By Janice Jones |Last Updated 02-03-2020
As parasites go, giardia in dogs is a particularly nasty bug that is not only difficult to get rid of but causes vomiting and diarrhea especially in young puppies
Giardia in dogs is another annoying parasite that can affect your dog’s health. This small protozoan, Giardia is not a worm, but a one-celled organism that is also capable of causing harm in many animals including people, although it’s not entirely clear how common the transmission is between dogs and people.
It is a very common parasite found in dogs, cats, horses, pigs, cows, sheep, and goats. The resultant disease is called giardiasis.
People get giardia when they sample contaminated water usually on a camping trip and the resulting vomiting and diarrhea is called traveler’s diarrhea.
If you are an outdoors type of person, you might have heard of beaver fever or backpacker disease. These are all caused by the giardia organism.
In dogs, the most common form of transmission is through the fecal—oral route where dogs either come in contact with infected feces, water, or surfaces that contain the giardia cysts. They can do this by eating the cysts directly, sniffing infected poop and then licking their lips, or drinking contaminated water.
The infection is easy to pick up because the Giardia cysts are very resilient and contagious immediately after another animal has excreted them.
When there is high humidity, the survival rate of the cysts increase and when there are more animals in the area, infection is inevitable. This is why you see these infections in shelter dogs, pet stores, and multiple dog homes.
There is much that veterinarians do not know about the life cycle of this one celled organism. This protozoan appears to have a two stage life cycle.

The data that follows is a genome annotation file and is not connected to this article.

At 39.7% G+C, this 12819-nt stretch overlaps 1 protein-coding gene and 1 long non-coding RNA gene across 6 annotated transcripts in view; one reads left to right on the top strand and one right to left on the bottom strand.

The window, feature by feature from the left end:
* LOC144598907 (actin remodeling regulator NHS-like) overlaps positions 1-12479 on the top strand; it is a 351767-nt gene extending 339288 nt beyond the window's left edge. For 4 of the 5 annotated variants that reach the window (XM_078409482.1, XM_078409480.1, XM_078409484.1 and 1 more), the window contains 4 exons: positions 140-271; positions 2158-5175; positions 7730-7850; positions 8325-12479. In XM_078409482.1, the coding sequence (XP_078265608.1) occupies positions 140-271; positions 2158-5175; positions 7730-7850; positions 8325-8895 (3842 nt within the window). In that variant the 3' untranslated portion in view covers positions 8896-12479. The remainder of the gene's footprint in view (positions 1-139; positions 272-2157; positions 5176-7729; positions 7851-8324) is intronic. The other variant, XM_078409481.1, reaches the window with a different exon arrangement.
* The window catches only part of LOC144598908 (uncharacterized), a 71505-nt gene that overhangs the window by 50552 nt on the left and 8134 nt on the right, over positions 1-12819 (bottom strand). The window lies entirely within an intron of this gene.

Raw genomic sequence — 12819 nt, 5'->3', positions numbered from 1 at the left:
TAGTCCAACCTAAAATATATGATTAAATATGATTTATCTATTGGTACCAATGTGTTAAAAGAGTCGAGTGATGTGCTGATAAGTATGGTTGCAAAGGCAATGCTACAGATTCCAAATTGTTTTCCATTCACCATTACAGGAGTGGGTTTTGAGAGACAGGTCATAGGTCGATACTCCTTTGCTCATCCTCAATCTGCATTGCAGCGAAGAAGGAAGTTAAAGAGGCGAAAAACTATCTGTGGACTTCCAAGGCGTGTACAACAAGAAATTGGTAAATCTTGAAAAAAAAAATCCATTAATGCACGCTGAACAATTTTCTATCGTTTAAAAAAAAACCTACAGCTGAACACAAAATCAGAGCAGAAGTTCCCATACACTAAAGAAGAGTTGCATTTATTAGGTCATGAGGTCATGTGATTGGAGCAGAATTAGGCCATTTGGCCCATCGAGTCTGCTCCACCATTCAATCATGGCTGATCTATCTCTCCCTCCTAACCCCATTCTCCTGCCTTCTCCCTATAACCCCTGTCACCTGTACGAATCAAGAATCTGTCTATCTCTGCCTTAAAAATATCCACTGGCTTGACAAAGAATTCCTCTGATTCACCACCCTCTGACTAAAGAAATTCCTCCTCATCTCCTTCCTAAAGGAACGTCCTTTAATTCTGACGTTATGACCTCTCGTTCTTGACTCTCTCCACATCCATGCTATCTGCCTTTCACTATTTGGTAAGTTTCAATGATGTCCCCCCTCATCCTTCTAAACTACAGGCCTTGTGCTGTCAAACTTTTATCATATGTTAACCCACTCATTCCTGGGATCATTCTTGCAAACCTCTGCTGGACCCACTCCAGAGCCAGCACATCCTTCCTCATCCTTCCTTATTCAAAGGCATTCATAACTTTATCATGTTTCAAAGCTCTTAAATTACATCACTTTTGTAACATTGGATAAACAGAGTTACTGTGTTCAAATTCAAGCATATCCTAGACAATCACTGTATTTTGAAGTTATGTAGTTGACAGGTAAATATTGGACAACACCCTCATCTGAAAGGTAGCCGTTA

To begin an infection, a dog ingests a cyst usually through eating poop, infected grass or drinking contaminated water. The cyst pasts through to the dog’s small intestine where it opens up and releases an active version called a trophozoite.
During this stage, the tiny organism is motile and lives in the small intestine of its host. Here it attaches itself and dines on the cells lining the intestines. This causes poor digestion which leads to diarrhea. This stage will reproduce by dividing and then many will produce hard cysts around them.
These cysts are then shed in the stool where they can infect another dog or other animal that comes in contact with the infected feces. Once the second dog swallows the cyst, it migrates to the small intestine and the process begins again.
This hardy cyst phase can exist in the environment for up to several months, especially in water and damp locations.
Giardia in dogs is common, but also occurs in farm animals and people. There seems to be different groupings of these organisms called Assemblages that affect different species of animals.
For example, dogs tend to have assemblages C and D, cats are infected by A1 and F, and humans are normally more susceptible to A2 and B.
This is good news for people since it is possible to contract giardia from dogs, it is not likely, but again there is much to learn about this parasite. When humans acquire this type of infection it is usually as a result of coming in contact with contamination from human waste.
This often occurs when giardia enter the public water supply. Outbreaks have known to happen even in day care centers where there is a breakdown in good hygiene practices.
If your dog has foul smelling diarrhea, that can range from soft to watery with traces of mucus he might have giardia. Sometimes blood is seen in the stool.
Vomiting is another symptom and sometimes fever. If symptoms persist, the dog may also lose weight. Often dogs that are infected with giardia show no symptoms at all.
Luckily, this is not a life threatening disorder unless the dog has other underlying problems that might cause him to be immunocompromised.
You will not be able to diagnosis this yourself as the parasite is microscopic and only detected through laboratory tests that are performed by a veterinary hospital or outside laboratory. Giardia is often misdiagnosed or underdiagnosed because it is difficult to see.